Kenya launches first carbon exchange in Africa

Kenya will launch the first carbon exchange program in Africa.

The program in an exchange platform for facilitating trading carbon credits. The program will serve to help tackle climate change. The proposed program is expected to be in operation in the middle of next year.

Scientists report that carbon exchange programs are one way to help tackle the offset of carbon emissions. Carbon dioxide is one of the major gases responsible for causing climate change.

Rich countries with polluting industries can help to pay for clean development problems in less wealthy countries. Most of the green house gases which are affecting Africa stem from production in Asia and the West. Researchers predict that Africa will be highly affected negatively by climate change.

One tonne of carbon dioxide is equal to one credit of carbon. In some markets a carbon dioxide-equivalent gas is also equal to one credit of carbon. The reported hope is that the trade in carbon credits will pave the way and open the doors for investment in other renewable energy and better forestry projects.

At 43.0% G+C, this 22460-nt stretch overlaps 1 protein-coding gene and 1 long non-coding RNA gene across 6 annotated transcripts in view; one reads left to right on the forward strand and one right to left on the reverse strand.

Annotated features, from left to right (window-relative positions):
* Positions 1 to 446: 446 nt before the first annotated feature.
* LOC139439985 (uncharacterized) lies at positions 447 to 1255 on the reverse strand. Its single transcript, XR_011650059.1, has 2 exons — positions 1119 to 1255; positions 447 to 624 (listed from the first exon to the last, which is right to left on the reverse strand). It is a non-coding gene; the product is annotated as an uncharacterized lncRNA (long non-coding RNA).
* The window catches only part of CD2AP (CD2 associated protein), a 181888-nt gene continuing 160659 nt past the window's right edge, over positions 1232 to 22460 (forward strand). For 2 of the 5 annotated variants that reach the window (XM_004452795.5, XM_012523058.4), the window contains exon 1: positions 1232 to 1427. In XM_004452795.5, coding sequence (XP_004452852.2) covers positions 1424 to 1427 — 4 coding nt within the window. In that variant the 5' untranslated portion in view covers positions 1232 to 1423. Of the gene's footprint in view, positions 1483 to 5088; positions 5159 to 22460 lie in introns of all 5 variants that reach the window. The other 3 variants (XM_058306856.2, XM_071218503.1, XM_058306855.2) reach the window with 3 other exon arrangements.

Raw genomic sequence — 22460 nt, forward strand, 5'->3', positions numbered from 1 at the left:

The government in Kenya estimated that the Mau, the country’s largest forest, could potentially bring in earnings of $2bn (£1.2bn) per year for the next 15 years. This value is an estimate and is yet to be certified by the United Nations Framework Convention on Climate Change. The carbon exchange climate control program is the first of its kind to be launched in Africa. The program could lead to all countries in Africa being able to sell their carbon credits.

By Natasha Redman

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